Measure FD imposes a parcel tax on all unincorporated areas and the 58 cities which utilize the LA County Fire Department (LACoFD). A parcel tax requires a two-thirds vote to pass. It was placed on the ballot by the Los Angeles County Board of Supervisors.
The tax, six percent per square foot on improved housing (not the property around it), would cost $90 to $120 per year for most properties, according to Andrew “Drew” Smith, Battalion Chief, Los Angeles County Fire Department (LACoFD).
“I get it on getting taxed,” he said. “We aren’t funded out of L.A. County’s general fund. We’re funded by property taxes and haven’t had an increase in a tax measure since 1997.”
Smith, a renowned fire behaviorist, was instrumental in protecting Topanga during the Woolsey fire. He predicted three hours in advance where the fire would threaten Topanga, in time to tactically stage ground crews and call up air support.
He described LACoFD as a customer delivery service like no other. “We have an air force, heavy equipment like tractors and bulldozers, engines and stations that need upgrades, helicopters for the Wildland Division and paramedic airlift helicopters,” he said. “The list goes on, especially when it comes to upgrading fire stations too small to accommodate the new and larger fire engines.”
In a February 14 editorial, the LA Times endorsed the measure, citing that “We’re likely to see more fires on this scale as the climate changes and construction continues to move farther into wilderness areas. Separately, demand has exploded for paramedic services, which usually are provided by fire departments. Improvements in emergency response equipment have made it possible to save more people—but only if the equipment is available.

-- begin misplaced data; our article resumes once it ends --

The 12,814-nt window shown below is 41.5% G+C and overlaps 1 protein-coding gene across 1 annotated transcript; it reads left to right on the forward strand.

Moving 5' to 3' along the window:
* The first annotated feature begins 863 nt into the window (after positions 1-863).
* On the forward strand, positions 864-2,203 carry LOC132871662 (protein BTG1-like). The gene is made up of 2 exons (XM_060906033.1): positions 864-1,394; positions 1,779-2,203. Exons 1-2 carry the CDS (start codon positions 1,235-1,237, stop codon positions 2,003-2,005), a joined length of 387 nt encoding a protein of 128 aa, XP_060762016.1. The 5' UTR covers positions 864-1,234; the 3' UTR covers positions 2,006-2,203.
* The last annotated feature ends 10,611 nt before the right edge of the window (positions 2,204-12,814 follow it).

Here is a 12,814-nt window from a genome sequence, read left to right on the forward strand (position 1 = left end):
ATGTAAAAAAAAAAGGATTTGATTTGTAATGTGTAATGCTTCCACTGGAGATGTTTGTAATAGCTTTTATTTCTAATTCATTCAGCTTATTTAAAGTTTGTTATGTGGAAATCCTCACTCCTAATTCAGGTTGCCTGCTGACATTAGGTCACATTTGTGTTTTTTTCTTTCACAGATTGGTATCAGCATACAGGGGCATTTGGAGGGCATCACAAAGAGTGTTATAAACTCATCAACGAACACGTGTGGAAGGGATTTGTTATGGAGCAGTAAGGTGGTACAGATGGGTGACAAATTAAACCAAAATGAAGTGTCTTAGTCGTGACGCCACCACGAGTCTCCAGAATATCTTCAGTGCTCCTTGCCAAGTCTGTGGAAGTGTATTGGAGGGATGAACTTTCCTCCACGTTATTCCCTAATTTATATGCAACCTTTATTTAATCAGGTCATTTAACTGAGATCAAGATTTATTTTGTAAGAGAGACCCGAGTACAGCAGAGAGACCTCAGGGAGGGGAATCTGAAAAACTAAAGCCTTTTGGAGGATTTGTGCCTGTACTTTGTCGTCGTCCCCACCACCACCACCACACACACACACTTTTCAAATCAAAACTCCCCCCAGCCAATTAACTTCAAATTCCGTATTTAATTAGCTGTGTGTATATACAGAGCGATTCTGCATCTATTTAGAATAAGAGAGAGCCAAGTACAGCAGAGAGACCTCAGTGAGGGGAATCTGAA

“The L.A. County Fire Department is in some sense separate from the rest of county government. To keep up with rising costs, it had to go to voters in 1997 for a parcel tax. Measure FD would supplement that.”
In its Pro argument, the League of Women Voters writes: “The increase in fires and the growing, aging population require more resources to ensure that first responders are available for both fires and health emergencies. This tax will go directly to the County Fire Department; it cannot be mingled with General Funds.”
Against the measure is the California Taxpayers Association, whose president, Robert Gutierrez recently wrote in the Los Angeles Daily News, “Measure FD was poorly drafted and rushed to the ballot without public input. The measure lacks taxpayer safeguards, raises fairness concerns, and would make Los Angeles even less affordable.”